At least I’m reading again, and I can kind of get a sense of a book by flipping around in it, or reading excerpts in addition to reviews. I can also do some studying in my off time, though I know people told me not to worry about that…but also that I was encouraged when I showed that I did actually do my own work to fill my own knowledge gaps…

creative writing, LIS, personal, self care, work, writing

Reading, boredom, and other people’s lives

I am still waiting for the go-ahead from my County to go back to work. It’s a little…unsettling. For the past couple of days, I haven’t been doing much aside from eating and sleeping. I did realize, either yesterday or today, that I could be studying my employer’s website for content, or that I could be reading in any of the literary magazines I’ve just obtained, or working on my Japanese language acquisition. Or: writing, but it’s hard to write when you don’t have a lot to write about.

Actually, it isn’t the case that I don’t have a lot to write about; it’s that I have a number of things that I feel I can’t write about, due to an attempt to respect the privacy of others. If I were to write a memoir, you bet I’d have a lot of stuff to write about. There are people relatively close to me whose lives are like a slow-motion train wreck that never ends. It’s just that when people do messed-up things, you know, often they don’t want anyone else to know about what they’re doing.

I do recall getting a book recently that was talking about just this which was saying that, essentially, if people didn’t want the author to speak badly about them, then maybe they should be better people. I just went to check my shelf and I have several different unread books on writing. One of them is Ursula LeGuin’s Conversations on Writing. I’m not sure if that’s the book I’m now thinking of, but I believe it was a female author.

So…it is the case that perhaps I can start reading again. Not necessarily entirely focused on my job (or my health)…but it has been such a long time since I’ve been able to read things that I’ve chosen for myself (as versus textbooks), that I may have lost the habit of reading for pleasure. Of course, my current job does reward the practice of reading.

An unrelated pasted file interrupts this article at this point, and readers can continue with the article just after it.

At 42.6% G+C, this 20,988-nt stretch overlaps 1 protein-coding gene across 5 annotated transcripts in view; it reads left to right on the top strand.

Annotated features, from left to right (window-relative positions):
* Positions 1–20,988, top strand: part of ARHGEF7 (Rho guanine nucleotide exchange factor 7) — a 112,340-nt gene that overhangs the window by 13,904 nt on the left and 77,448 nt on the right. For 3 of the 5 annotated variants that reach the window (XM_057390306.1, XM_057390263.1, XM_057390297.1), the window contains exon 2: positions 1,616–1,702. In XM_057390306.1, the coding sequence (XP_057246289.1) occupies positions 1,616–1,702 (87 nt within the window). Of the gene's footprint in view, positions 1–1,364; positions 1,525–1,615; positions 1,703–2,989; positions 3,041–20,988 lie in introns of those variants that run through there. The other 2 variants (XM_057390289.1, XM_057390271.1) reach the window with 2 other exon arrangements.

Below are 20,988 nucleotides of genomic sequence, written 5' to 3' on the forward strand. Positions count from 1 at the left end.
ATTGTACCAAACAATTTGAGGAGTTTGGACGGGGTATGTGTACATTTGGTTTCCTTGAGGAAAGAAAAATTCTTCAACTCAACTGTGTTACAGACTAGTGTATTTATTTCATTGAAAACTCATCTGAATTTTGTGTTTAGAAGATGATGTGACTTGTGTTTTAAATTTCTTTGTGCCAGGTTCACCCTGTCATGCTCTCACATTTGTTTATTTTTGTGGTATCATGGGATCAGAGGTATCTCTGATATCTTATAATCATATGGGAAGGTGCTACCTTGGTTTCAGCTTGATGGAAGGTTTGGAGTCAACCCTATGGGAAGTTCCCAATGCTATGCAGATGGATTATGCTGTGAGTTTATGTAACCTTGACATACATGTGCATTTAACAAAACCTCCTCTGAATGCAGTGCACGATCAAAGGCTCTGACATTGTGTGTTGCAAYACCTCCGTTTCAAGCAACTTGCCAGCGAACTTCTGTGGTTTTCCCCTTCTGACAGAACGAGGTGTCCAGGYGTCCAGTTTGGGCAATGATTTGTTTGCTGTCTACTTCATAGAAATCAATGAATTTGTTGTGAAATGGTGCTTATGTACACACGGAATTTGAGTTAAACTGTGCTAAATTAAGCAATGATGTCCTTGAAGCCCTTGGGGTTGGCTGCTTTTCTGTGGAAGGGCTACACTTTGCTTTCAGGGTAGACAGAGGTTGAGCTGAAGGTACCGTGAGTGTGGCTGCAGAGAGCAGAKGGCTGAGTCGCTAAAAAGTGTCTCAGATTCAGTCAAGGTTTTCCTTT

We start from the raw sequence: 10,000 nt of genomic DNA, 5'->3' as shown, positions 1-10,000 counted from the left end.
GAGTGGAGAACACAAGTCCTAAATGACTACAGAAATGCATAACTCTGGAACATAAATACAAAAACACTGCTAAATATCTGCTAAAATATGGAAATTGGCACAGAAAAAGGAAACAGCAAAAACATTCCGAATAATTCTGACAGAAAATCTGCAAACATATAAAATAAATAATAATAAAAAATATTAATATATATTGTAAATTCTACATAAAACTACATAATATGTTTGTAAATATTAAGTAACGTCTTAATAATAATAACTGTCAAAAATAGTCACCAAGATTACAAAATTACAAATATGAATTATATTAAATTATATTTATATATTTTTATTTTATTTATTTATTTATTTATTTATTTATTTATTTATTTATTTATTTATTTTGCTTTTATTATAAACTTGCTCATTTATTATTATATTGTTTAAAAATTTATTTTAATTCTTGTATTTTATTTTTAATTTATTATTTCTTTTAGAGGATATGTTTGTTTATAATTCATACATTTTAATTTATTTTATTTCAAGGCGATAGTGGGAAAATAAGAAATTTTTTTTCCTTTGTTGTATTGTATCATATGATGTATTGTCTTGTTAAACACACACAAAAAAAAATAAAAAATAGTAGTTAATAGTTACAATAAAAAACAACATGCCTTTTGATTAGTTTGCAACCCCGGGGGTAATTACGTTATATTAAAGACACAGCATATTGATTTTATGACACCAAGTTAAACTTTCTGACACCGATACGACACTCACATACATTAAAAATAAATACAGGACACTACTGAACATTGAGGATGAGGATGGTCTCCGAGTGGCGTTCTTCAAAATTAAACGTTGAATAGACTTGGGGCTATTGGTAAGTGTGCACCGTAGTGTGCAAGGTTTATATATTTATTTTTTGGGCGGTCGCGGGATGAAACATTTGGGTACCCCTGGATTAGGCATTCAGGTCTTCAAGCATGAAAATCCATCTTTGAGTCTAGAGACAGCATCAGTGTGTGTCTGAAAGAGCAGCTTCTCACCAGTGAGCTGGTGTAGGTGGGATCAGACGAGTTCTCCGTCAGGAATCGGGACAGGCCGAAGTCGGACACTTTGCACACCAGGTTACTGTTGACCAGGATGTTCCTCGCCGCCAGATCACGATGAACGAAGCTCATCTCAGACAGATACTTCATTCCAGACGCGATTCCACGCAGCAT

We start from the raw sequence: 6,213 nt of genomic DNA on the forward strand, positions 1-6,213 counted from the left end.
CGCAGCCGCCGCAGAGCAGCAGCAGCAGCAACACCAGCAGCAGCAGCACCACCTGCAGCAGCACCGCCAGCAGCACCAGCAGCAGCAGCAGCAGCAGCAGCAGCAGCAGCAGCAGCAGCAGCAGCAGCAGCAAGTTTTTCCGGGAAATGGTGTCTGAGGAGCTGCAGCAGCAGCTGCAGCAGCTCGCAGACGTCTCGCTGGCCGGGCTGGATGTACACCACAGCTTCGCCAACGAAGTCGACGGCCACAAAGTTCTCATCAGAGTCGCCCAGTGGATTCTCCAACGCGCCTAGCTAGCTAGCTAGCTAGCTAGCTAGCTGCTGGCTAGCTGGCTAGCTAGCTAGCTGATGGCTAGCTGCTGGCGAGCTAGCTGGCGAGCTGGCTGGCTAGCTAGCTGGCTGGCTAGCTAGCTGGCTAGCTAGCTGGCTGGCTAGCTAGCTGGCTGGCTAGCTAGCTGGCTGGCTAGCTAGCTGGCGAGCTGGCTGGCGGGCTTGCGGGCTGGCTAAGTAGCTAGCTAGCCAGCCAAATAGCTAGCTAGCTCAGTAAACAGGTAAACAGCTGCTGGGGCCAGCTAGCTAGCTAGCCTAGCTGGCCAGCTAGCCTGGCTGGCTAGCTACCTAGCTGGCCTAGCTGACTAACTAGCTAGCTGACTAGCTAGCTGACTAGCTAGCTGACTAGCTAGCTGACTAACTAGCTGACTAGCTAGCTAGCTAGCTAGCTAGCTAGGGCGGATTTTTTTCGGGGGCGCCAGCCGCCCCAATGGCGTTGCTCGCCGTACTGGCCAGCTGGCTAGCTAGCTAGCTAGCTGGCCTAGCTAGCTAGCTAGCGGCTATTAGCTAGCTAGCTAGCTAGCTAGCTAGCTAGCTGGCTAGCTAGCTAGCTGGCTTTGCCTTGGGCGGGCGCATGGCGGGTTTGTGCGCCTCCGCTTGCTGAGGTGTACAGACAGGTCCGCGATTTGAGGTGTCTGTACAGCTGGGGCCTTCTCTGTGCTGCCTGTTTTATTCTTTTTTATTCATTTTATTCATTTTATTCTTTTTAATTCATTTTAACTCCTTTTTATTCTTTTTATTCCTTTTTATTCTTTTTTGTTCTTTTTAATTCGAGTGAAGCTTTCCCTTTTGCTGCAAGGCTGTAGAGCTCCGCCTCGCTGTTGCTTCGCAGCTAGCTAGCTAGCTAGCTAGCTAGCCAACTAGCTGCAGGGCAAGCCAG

I believe the biggest thing in between myself and reading is likely the fact that 1) I trained as a writer first, not as a reader, and 2) print books aren’t animated like the ****ing computer screen. Of course, though, it’s possible that reading physical books won’t have the same degrading effect on my vision that reading the computer screen does.

In any case, I have plenty of free time right now. My concern is that I don’t know when it will end, and I’ll be able to go back to work. I have to pass a number of screenings that I have no input on, get my photo taken, and then get into the substitute interface. I’m just hoping that they didn’t send my affirmation to my work email, which I can’t access from home. I’m also hoping that there wasn’t something missing in what I was supposed to do (or not do) that I now need to rectify…after someone advises me of it.

I also have three more days before our guest leaves, but they’re on a working vacation, so yesterday and today, I haven’t seen much of them. I do need to get a haircut, but with my hair, I can’t bet on that being cheap. I have a hard time spending a lot of money on something like that…but on the other hand, it has been at least 10 months since I last had a trim.

And…my hair is getting long enough that I’m inadvertently getting it into things behind me. Not to mention that I’m finding (and making) a lot of split ends. Maybe I will make an appointment.

Let’s see…